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Creation of the Judah P. Benjamin Marker

Articles: Sarasota History

Author: Mark D. Smith
Photo Credit: Sarasota County History Center

Sarasota History - Creation of the Judah P. Benjamin Marker photo

The battles of the Civil War did not invade Sarasota but they did greatly affect the few residents that were here in the Sarasota-Manatee area. Supplies were hard to get due to federal ships patrolling the coastline. Union troops would occasionally come ashore to look for supplies and would burn homes and crops. Cattle had to be hidden or it would be taken by the Union troops.

The war left a lasting impression on Sarasota and on March 30, 1927, a group of women came together to form a chapter of the United Daughters of the Confederacy in Sarasota. Presided over by Mrs. John Fite Roberson Sr., the John A. Fite Chapter of the UDC was formed and named after Col. John A. Fite, of Company B, 7th Tennessee regiment of volunteers. Fite's connection to Florida was that he spent the last 30 years of his life wintering in Clearwater. His only living descendants (in 1927) were living in Sarasota.

In 1941, the chapter began to raise money to mark the site where the Confederate Secretary of State, Judah P. Benjamin escaped from Union troops. In 1865, Confederate Cabinet members were trying to escape from Federal troops at the end of the Civil War.

According to a letter from E.V. Whitaker, dated January 20, 1942, Benjamin made his way through Florida to somewhere in or near Dade City or Brooksville. He was brought from there to the home of Capt. John T. Leslie's home north of Tampa. He remained there until arrangements were made for his departure. Benjamin was then moved to the Gamble Mansion in Manatee County. Arrangements were made with Capt. Frederick Tresca to take Benjamin to Nassau.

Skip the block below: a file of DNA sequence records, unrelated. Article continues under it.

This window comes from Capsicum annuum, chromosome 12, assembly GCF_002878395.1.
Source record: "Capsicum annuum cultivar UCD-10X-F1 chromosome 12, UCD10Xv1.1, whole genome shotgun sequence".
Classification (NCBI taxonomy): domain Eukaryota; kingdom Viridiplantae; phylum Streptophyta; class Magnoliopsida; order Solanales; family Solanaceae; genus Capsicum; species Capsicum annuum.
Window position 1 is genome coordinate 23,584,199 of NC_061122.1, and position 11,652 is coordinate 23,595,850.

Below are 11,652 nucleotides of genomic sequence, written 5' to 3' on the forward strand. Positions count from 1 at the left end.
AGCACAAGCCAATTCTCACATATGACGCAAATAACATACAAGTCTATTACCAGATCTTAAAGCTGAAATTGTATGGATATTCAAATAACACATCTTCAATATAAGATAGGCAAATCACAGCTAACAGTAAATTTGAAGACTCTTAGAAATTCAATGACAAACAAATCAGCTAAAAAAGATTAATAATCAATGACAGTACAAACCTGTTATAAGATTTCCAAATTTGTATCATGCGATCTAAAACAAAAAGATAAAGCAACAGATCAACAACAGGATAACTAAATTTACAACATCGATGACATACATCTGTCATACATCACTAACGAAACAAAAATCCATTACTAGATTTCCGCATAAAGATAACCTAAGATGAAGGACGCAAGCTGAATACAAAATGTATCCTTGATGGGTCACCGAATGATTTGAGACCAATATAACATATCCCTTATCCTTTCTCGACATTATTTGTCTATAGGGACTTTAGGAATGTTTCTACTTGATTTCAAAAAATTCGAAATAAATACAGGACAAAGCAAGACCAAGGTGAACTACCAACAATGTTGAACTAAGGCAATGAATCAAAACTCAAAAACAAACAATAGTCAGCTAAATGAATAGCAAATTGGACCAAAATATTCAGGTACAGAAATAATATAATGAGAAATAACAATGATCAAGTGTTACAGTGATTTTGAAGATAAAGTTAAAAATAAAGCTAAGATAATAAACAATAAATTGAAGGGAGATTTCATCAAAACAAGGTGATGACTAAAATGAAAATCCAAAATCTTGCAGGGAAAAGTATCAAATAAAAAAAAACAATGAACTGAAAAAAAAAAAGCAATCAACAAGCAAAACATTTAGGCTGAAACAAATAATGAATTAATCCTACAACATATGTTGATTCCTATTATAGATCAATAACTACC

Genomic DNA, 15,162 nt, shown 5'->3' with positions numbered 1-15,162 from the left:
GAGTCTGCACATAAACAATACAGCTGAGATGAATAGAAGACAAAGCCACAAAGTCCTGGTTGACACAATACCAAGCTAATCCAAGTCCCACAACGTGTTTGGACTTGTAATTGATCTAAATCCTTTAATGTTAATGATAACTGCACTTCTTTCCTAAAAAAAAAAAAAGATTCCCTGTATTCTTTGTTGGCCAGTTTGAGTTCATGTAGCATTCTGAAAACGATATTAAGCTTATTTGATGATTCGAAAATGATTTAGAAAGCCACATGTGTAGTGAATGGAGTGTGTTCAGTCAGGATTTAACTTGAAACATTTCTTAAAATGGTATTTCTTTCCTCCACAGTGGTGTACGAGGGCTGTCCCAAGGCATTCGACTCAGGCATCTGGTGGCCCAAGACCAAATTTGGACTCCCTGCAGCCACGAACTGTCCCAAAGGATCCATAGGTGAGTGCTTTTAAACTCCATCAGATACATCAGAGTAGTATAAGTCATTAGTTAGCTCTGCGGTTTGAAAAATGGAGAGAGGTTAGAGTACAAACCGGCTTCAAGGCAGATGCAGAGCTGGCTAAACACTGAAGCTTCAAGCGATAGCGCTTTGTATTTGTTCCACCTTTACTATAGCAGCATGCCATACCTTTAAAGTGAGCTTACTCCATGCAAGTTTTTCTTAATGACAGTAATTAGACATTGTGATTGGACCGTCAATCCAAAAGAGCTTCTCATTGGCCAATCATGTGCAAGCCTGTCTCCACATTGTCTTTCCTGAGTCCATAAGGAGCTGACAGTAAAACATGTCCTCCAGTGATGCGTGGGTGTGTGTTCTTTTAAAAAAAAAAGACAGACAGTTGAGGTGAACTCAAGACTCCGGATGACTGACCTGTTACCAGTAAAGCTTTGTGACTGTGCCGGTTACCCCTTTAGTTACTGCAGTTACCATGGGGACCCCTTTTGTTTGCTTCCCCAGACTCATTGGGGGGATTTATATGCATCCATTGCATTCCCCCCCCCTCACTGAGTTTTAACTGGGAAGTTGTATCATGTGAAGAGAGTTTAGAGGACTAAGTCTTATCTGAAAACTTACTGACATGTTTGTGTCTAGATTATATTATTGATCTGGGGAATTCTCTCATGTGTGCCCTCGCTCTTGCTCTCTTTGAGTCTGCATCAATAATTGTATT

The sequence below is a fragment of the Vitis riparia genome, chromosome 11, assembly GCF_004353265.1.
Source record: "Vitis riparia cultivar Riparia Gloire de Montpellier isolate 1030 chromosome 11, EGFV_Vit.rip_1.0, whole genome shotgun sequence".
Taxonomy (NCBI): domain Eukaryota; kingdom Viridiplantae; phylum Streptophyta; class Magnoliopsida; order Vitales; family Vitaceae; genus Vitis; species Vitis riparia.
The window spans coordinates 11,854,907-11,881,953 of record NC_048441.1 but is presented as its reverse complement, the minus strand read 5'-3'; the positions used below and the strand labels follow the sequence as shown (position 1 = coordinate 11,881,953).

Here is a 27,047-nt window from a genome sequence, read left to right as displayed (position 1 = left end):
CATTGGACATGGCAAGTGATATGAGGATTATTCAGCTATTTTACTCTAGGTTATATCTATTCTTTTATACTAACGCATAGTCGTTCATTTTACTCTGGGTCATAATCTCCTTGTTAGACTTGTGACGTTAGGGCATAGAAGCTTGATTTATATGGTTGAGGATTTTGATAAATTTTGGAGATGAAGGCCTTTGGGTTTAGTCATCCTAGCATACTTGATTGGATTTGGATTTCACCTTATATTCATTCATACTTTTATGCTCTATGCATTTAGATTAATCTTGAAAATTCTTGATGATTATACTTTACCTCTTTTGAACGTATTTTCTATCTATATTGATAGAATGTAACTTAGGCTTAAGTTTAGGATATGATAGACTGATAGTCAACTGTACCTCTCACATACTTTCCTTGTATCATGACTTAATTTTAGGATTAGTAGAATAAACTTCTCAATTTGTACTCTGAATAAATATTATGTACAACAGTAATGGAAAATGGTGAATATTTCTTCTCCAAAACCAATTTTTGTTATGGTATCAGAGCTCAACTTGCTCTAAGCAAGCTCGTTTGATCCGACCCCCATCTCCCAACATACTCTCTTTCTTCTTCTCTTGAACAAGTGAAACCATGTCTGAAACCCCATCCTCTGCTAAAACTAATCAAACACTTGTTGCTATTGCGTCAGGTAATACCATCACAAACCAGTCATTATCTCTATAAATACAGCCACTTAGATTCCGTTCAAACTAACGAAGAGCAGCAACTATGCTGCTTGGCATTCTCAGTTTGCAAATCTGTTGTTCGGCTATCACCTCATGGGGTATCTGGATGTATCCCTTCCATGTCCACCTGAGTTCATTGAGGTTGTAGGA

Captain Tresca left the Manatee River and sailed to William Whitaker's home on Sarasota Bay and hid the small boat in Whitaker Bayou. Benjamin was taken from the Gamble Mansion and traveled by horse and buggy to Whitaker's house. From there, Tresca and Benjamin left Sarasota Bay and proceeded down the coast, staying close to the barrier islands to avoid any federal ships. They crossed the Florida Straits in the small boat and made it to Nassau. Once there, Benjamin made arrangements for passage to England. Once in England, Benjamin practiced law, became Queen's Counsel and had a distinguished career. He died in 1884 in Paris.

On January 22, 1942, the unveiling ceremony of the Judah P. Benjamin Marker Memorial was held. Made from a block of pink Georgia marble, five feet in height and topped with a bronze sundial, it bears the inscriptions “Near this spot on June 23, 1865, Judah P. Benjamin, Secretary of State of the United Confederacy, set sail for a foreign shore. “ Gov. and Mrs. Spessard L. Holland unveiled the marker, with Congressman J. Hardin Peterson presenting remarks and Sarasota Mayor E.A. Smith accepting it for the City of Sarasota.

The unveiling followed a luncheon at the John Ringling Hotel and a program at the Municipal Auditorium. The program was preceded by a parade in which the participants were nearly 1,000 George Washington Juniors, a patriotic organization of school children founded by Julia Grant Cantacuzene. The marker still stands at the southwest corner of U.S. 41 and 10th Street, near the lawn bowling greens.